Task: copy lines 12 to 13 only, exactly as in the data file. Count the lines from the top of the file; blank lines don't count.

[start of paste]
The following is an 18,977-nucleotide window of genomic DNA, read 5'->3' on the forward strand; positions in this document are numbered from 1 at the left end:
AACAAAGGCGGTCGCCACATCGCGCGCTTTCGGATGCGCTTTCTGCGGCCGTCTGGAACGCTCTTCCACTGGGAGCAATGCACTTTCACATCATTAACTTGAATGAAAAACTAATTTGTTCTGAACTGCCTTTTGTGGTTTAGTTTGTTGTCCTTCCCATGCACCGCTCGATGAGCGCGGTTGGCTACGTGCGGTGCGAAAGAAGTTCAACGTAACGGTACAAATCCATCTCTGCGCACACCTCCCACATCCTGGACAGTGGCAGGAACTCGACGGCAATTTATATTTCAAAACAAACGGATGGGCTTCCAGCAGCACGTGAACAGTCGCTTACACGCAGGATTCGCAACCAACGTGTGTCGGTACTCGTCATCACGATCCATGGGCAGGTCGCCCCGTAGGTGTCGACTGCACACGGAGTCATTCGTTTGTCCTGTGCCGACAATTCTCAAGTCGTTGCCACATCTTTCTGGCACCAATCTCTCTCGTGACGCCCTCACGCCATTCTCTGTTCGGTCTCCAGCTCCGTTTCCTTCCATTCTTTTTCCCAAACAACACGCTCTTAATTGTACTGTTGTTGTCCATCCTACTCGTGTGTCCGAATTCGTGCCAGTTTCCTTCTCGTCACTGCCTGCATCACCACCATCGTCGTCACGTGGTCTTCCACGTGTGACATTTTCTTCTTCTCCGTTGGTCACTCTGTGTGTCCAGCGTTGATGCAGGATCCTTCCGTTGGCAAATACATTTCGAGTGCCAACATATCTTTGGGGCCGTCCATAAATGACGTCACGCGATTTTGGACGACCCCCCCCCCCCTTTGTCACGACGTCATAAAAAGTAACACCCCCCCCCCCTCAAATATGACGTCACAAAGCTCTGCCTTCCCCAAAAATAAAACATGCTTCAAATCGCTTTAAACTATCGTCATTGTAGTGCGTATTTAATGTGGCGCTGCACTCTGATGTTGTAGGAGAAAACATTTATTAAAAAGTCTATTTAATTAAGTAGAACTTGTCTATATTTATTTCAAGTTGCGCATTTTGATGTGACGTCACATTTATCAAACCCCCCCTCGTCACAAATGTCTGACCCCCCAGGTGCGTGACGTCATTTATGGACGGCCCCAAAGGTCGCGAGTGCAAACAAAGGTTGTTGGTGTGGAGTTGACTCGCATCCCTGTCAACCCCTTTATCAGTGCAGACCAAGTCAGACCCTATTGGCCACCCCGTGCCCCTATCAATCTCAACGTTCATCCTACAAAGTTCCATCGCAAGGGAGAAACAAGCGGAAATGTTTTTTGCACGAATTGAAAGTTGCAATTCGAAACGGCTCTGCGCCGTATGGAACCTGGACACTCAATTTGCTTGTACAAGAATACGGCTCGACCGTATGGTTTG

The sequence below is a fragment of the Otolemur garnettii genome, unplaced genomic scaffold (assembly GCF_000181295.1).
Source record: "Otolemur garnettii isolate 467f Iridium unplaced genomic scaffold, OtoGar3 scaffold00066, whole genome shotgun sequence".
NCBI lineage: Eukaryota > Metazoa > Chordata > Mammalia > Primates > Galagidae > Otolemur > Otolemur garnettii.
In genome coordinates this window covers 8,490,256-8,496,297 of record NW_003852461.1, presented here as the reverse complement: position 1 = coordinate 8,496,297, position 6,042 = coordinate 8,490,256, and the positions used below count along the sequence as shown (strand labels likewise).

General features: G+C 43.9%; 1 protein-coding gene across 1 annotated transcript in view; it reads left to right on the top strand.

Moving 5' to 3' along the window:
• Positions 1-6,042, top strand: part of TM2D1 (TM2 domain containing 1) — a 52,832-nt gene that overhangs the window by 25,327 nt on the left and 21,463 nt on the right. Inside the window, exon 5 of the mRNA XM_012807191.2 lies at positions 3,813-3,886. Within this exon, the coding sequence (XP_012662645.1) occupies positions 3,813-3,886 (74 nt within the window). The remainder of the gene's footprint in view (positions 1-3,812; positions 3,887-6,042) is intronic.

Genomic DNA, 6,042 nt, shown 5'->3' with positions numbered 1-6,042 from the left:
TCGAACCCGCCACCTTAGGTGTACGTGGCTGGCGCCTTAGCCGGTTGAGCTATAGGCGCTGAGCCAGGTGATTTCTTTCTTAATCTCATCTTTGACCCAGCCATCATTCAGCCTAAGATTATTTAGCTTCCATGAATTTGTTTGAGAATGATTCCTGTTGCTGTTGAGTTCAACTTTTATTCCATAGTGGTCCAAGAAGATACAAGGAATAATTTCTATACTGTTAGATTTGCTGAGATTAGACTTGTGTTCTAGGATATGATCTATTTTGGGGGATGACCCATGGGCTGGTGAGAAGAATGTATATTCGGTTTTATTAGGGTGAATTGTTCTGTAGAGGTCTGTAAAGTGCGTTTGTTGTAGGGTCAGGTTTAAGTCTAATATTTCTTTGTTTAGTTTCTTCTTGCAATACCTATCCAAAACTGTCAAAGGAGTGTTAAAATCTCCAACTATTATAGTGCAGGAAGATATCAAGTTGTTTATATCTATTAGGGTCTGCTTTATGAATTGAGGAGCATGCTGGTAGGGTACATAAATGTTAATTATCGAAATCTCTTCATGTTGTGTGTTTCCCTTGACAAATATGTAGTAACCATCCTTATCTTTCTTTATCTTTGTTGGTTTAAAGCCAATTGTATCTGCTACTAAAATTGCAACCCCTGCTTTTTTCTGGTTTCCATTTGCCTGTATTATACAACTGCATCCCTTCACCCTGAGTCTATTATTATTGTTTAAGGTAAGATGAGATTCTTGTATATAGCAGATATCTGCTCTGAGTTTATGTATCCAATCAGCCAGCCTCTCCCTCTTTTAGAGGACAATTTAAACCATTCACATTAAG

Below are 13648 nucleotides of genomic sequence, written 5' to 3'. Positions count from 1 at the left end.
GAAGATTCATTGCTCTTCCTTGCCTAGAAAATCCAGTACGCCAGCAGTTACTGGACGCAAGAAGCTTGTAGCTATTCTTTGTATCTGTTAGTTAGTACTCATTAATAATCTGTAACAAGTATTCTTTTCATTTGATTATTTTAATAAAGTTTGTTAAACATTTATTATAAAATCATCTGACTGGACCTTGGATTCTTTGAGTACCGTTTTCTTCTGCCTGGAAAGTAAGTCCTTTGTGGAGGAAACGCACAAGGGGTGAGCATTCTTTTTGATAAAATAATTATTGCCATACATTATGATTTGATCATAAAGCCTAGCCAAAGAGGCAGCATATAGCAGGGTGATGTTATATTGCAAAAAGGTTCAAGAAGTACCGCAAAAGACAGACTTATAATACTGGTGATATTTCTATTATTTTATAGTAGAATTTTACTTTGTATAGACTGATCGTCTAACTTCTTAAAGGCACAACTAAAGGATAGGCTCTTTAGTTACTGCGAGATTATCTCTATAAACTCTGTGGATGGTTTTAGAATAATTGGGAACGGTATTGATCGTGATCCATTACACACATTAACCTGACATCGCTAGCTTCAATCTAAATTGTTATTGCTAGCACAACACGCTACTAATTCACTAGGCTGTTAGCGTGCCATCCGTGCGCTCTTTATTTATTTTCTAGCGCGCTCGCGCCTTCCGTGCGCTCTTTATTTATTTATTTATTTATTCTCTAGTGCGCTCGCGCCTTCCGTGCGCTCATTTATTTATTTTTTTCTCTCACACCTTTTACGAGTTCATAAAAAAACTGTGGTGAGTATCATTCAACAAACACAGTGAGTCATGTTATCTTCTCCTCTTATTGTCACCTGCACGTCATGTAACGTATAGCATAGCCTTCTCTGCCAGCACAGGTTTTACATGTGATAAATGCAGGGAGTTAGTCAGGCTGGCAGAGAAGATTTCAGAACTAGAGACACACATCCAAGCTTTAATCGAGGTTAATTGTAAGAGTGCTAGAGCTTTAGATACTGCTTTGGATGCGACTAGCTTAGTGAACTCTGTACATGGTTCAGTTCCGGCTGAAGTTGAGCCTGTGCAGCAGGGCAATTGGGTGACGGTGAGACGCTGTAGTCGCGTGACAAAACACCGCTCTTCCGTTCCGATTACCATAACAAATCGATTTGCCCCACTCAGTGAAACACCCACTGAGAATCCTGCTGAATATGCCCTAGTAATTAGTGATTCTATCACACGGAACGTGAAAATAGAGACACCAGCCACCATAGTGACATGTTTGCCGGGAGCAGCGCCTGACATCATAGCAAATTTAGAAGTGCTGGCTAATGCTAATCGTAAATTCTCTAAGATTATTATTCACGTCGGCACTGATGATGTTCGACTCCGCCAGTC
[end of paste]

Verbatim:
Below are 13648 nucleotides of genomic sequence, written 5' to 3'. Positions count from 1 at the left end.
GAAGATTCATTGCTCTTCCTTGCCTAGAAAATCCAGTACGCCAGCAGTTACTGGACGCAAGAAGCTTGTAGCTATTCTTTGTATCTGTTAGTTAGTACTCATTAATAATCTGTAACAAGTATTCTTTTCATTTGATTATTTTAATAAAGTTTGTTAAACATTTATTATAAAATCATCTGACTGGACCTTGGATTCTTTGAGTACCGTTTTCTTCTGCCTGGAAAGTAAGTCCTTTGTGGAGGAAACGCACAAGGGGTGAGCATTCTTTTTGATAAAATAATTATTGCCATACATTATGATTTGATCATAAAGCCTAGCCAAAGAGGCAGCATATAGCAGGGTGATGTTATATTGCAAAAAGGTTCAAGAAGTACCGCAAAAGACAGACTTATAATACTGGTGATATTTCTATTATTTTATAGTAGAATTTTACTTTGTATAGACTGATCGTCTAACTTCTTAAAGGCACAACTAAAGGATAGGCTCTTTAGTTACTGCGAGATTATCTCTATAAACTCTGTGGATGGTTTTAGAATAATTGGGAACGGTATTGATCGTGATCCATTACACACATTAACCTGACATCGCTAGCTTCAATCTAAATTGTTATTGCTAGCACAACACGCTACTAATTCACTAGGCTGTTAGCGTGCCATCCGTGCGCTCTTTATTTATTTTCTAGCGCGCTCGCGCCTTCCGTGCGCTCTTTATTTATTTATTTATTTATTCTCTAGTGCGCTCGCGCCTTCCGTGCGCTCATTTATTTATTTTTTTCTCTCACACCTTTTACGAGTTCATAAAAAAACTGTGGTGAGTATCATTCAACAAACACAGTGAGTCATGTTATCTTCTCCTCTTATTGTCACCTGCACGTCATGTAACGTATAGCATAGCCTTCTCTGCCAGCACAGGTTTTACATGTGATAAATGCAGGGAGTTAGTCAGGCTGGCAGAGAAGATTTCAGAACTAGAGACACACATCCAAGCTTTAATCGAGGTTAATTGTAAGAGTGCTAGAGCTTTAGATACTGCTTTGGATGCGACTAGCTTAGTGAACTCTGTACATGGTTCAGTTCCGGCTGAAGTTGAGCCTGTGCAGCAGGGCAATTGGGTGACGGTGAGACGCTGTAGTCGCGTGACAAAACACCGCTCTTCCGTTCCGATTACCATAACAAATCGATTTGCCCCACTCAGTGAAACACCCACTGAGAATCCTGCTGAATATGCCCTAGTAATTAGTGATTCTATCACACGGAACGTGAAAATAGAGACACCAGCCACCATAGTGACATGTTTGCCGGGAGCAGCGCCTGACATCATAGCAAATTTAGAAGTGCTGGCTAATGCTAATCGTAAATTCTCTAAGATTATTATTCACGTCGGCACTGATGATGTTCGACTCCGCCAGTC